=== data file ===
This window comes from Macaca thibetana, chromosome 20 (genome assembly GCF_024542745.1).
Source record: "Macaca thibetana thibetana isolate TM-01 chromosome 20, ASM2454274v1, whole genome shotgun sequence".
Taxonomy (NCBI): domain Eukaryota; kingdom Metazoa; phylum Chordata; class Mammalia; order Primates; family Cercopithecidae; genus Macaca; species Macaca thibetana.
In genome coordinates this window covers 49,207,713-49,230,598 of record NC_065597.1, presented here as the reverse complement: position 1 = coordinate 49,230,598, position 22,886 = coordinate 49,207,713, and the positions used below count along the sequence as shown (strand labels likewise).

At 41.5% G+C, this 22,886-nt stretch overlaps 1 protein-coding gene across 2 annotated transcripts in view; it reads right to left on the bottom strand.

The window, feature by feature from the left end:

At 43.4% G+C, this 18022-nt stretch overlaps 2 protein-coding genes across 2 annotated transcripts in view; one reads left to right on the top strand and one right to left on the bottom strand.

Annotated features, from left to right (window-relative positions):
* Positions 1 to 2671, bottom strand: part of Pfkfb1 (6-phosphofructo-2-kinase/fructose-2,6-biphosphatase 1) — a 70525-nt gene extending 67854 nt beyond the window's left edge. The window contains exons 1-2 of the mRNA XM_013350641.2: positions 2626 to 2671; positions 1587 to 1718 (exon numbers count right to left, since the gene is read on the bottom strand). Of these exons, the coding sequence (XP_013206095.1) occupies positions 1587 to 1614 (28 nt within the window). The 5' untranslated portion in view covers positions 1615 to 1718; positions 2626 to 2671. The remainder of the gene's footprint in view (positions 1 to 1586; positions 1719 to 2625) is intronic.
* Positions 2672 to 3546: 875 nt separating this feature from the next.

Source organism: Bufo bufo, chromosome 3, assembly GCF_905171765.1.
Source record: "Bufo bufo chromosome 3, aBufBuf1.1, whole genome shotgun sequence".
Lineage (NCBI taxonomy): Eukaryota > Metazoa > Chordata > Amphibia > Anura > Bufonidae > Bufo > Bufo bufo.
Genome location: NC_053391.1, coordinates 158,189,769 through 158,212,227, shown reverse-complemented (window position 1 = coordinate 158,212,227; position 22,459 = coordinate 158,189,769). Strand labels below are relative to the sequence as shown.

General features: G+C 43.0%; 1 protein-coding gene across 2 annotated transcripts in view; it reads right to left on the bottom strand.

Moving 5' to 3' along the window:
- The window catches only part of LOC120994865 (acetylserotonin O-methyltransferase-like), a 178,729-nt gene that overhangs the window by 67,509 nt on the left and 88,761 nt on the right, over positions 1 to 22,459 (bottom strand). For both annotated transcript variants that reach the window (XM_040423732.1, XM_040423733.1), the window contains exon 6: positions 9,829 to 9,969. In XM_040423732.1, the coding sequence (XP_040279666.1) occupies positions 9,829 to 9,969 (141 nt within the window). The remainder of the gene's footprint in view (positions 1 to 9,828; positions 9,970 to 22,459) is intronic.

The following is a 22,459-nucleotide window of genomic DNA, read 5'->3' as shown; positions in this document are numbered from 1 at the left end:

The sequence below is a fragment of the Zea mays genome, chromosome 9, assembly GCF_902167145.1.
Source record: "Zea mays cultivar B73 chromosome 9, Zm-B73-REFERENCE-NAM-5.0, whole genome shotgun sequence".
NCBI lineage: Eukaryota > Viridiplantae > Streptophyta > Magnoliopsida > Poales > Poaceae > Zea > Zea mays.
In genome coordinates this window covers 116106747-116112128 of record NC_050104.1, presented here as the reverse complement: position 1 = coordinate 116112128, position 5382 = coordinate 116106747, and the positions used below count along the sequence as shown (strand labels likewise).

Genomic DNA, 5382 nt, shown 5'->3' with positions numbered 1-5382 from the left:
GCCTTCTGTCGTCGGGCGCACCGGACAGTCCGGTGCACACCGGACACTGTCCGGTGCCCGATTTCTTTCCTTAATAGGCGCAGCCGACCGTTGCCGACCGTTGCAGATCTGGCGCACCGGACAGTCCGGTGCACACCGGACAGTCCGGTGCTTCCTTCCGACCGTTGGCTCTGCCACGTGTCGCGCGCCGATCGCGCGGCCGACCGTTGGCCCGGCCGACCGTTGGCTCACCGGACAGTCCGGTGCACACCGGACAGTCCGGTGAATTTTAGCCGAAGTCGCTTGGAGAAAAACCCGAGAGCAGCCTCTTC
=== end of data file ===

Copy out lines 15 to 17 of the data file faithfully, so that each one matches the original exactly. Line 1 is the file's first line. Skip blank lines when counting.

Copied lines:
General features: G+C 43.0%; 1 protein-coding gene across 2 annotated transcripts in view; it reads right to left on the bottom strand.

Moving 5' to 3' along the window:
- The window catches only part of LOC120994865 (acetylserotonin O-methyltransferase-like), a 178,729-nt gene that overhangs the window by 67,509 nt on the left and 88,761 nt on the right, over positions 1 to 22,459 (bottom strand). For both annotated transcript variants that reach the window (XM_040423732.1, XM_040423733.1), the window contains exon 6: positions 9,829 to 9,969. In XM_040423732.1, the coding sequence (XP_040279666.1) occupies positions 9,829 to 9,969 (141 nt within the window). The remainder of the gene's footprint in view (positions 1 to 9,828; positions 9,970 to 22,459) is intronic.